Debt and the Opportunity Costs of Not Paying it Off

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When you make a decision to get into debt, you’re also making a decision not to do many other things. Here are the three biggest opportunity costs of not paying it off.

Opportunity Cost #1 – Your Future Retirement

This cost will affect the day-to-day existence of possibly a third of your whole life. Some people may think that since retirement is so far away, they don’t have to be concerned about it yet.

But retirement planning is a lot less difficult the earlier you do it. If you wait until 15 to 20 years before you retire, you’ll have a more challenging time saving for a successful retirement. And to save adequately, you’ll need to eliminate your debts ASAP.

Why? People are living longer and longer, yet our employers and Social Security are providing less and less. As you decide what to do with the dollars that come into your hands, keep an eye out on your retirement.

Because if you’re 25 years old and want $600,000 by the time you’re age 65, you’ll need to save about $175 every month with an 8% annual return.

But if you wait until you’re age 35, you’ll need to save about $410 a month (more than double) to accumulate the same $600,000 at retirement.

Opportunity Cost #2 – Paying Less Interest

Debt forces you to give your money to someone else, for something you bought in the past. Ideally, we should spend it on things we need now or will want in the future, such as a nice retirement or college education for our kids.

It’s helpful to shift your mindset from not wanting to miss out on the fun today, to ensuring that you’ll have even more fun tomorrow.

Paying off your debts sooner means that interest won’t accumulate as quickly, which leads to your debts getting paid off even faster. Then the money that you waste on debt will be freed up for more beneficial uses.

Let’s take a look at a specific example. Suppose you owe $25,000 at an interest rate of 20 percent. If you made just $500 in monthly payments, not only would it take you over 9 years to pay off, but you’d also be paying a total of over $29,000 in interest over the life of the debt. That’s more than the debt itself!

But what if you doubled your monthly payment to $1,000? If you did this, you’d get rid of your debt 3 times as fast (less than 3 years), and pay over a third less interest (about $7,600). With the money you saved from interest, you could do something nice like purchase a car with cash! I hope this inspires you to look for ways to pay down debts faster.

Opportunity Cost #3 – Your Own Well-Being

I think it’s pretty obvious that financial pressure affects our overall life, leading to stress, anxiety, unhappiness, and even relational challenges.

And this financial pressure probably doesn’t come from having too much money. Rather, it’s likely to come from owing a lot of money to others.

As you improve your financial situation, my guess is that you’ll also improve other areas of your life, such as your emotions and even your physical health. I hope this is enough inspire you to get out and stay out of debt.

Can you think of other opportunity costs of not paying off debt?

Photo by fussy onion

Comments

  1. says

    How about a better marriage? I say this with the assumption that debt creates marital stress and fights. Working together to create a plan to get out of debt will create solid communication, goal setting and teamwork.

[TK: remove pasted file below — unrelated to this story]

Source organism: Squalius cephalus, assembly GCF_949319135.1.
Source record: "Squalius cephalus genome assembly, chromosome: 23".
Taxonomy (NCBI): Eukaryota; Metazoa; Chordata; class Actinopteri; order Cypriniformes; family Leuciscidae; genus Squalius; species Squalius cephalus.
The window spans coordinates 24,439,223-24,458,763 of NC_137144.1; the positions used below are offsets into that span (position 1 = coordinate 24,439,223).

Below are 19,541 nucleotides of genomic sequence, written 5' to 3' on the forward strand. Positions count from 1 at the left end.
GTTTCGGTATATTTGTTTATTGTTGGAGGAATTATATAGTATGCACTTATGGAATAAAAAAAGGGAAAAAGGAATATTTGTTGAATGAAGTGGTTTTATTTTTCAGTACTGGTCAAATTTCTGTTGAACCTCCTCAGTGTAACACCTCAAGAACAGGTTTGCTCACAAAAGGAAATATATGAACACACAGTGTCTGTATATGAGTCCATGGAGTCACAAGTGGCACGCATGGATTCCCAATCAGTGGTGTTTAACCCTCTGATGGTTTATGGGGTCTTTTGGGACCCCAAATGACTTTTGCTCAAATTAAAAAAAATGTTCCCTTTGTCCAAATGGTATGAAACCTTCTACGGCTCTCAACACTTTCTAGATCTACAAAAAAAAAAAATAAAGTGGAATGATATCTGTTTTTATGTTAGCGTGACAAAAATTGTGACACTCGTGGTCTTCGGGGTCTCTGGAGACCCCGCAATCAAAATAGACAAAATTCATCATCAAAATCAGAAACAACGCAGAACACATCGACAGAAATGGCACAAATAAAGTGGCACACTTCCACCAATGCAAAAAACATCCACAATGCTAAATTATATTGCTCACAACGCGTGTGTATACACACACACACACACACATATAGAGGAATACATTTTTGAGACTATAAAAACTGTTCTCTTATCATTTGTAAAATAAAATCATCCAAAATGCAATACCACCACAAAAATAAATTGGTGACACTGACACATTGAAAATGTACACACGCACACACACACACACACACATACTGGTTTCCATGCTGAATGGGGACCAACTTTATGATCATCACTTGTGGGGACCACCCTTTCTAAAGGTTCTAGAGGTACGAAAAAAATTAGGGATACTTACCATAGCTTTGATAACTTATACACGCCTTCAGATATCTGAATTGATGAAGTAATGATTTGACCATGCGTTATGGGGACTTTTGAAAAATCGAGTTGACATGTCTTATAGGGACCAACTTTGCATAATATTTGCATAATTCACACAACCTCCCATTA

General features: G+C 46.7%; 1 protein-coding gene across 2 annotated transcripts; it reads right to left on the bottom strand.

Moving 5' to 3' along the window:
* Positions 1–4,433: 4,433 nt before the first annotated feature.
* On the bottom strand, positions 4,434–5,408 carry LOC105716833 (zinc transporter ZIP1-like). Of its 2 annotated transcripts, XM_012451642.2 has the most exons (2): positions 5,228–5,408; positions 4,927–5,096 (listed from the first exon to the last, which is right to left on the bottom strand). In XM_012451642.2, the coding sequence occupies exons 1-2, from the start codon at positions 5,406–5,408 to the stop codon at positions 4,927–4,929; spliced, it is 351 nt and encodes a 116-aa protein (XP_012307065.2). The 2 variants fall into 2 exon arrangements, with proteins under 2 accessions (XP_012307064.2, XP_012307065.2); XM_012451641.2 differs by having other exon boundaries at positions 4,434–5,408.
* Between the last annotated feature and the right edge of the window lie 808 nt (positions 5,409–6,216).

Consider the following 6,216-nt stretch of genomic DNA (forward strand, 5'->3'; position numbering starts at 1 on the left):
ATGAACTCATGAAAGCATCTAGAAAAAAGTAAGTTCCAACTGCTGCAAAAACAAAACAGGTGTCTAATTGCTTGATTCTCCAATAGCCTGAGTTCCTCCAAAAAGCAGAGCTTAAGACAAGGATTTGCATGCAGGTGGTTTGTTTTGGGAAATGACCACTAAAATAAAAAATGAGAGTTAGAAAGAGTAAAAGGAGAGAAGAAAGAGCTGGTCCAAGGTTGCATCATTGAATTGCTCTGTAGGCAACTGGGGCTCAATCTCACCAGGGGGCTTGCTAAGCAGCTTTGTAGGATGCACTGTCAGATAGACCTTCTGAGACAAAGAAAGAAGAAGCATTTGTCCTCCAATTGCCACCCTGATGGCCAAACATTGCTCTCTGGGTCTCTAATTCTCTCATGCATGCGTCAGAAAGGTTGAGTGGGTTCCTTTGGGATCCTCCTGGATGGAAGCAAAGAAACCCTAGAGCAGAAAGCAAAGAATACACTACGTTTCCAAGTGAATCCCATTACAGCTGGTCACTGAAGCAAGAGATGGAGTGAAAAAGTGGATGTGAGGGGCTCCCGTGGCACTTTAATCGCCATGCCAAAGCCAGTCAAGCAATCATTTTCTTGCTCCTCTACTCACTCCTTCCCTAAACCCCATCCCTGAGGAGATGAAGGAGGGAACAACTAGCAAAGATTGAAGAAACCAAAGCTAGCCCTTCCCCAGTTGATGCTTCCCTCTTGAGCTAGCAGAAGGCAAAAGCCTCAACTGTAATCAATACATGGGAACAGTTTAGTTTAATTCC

2. says

    Good point Joe. The marital stress was part of the relational challenges I was talking about. My guess is that getting out of debt together would be a good bonding experience.

  3. says

    Jeff, you’re right. That’s why the Bible talks about the borrower being a slave to the lender. And your comment reminds me of the age-old advice of paying yourself first.

  4. John says

    I’ve been pondering this question myself. I’m finally now in a position where my total debt is less than my home equity (hopefully, even with the downturn in the real estate).
    Which still leaves quite a bit of debt. Now I could struggle the next few years and remove this debt, IF I stay employed and the wife stays employed and no unforeseen circumstances arise (fat chance of that). So, I’m gonna sell the house and pay all the debt and rent something 1/2 cheaper if I can. With that I hope I will be granted the freedom to live as God directs. With the mortgage, I am required to keep the job, I can’t move on the spur of the moment. I don’t have the residual income to plant where needed. And I would feel trapped if I didn’t do this.
    I can always buy another home, but I think the next one will be with cash, even if it has to cheaper. I think the freedom will surpass any of the negatives (which I really don’t see any of significance anymore). Any never go into debt again for anything that I couldn’t payoff immediately with cash.

  5. Danie says

    I’m currently in dept,don’t where to turn,thinking of selling my house,to repay all my debtors,how will i survive,what about my family,is this the right decision?.Where to from here?

    • says

      Danie,
      That is such a big decisions that I can’t really give you any good feedback based on the limited amount of information you provided. If you want to email me I’d be happy to help you more. mhforc at gmail dot com

  6. Dipesh Kumar says

    Dear Brother in Christ,

    I have been suffering from Debt for the last 5 years. Till date I have no resources to come out from this huge debt which was taken from Money Lenders. Pl. give some suggestion to over come from this difficult situation.

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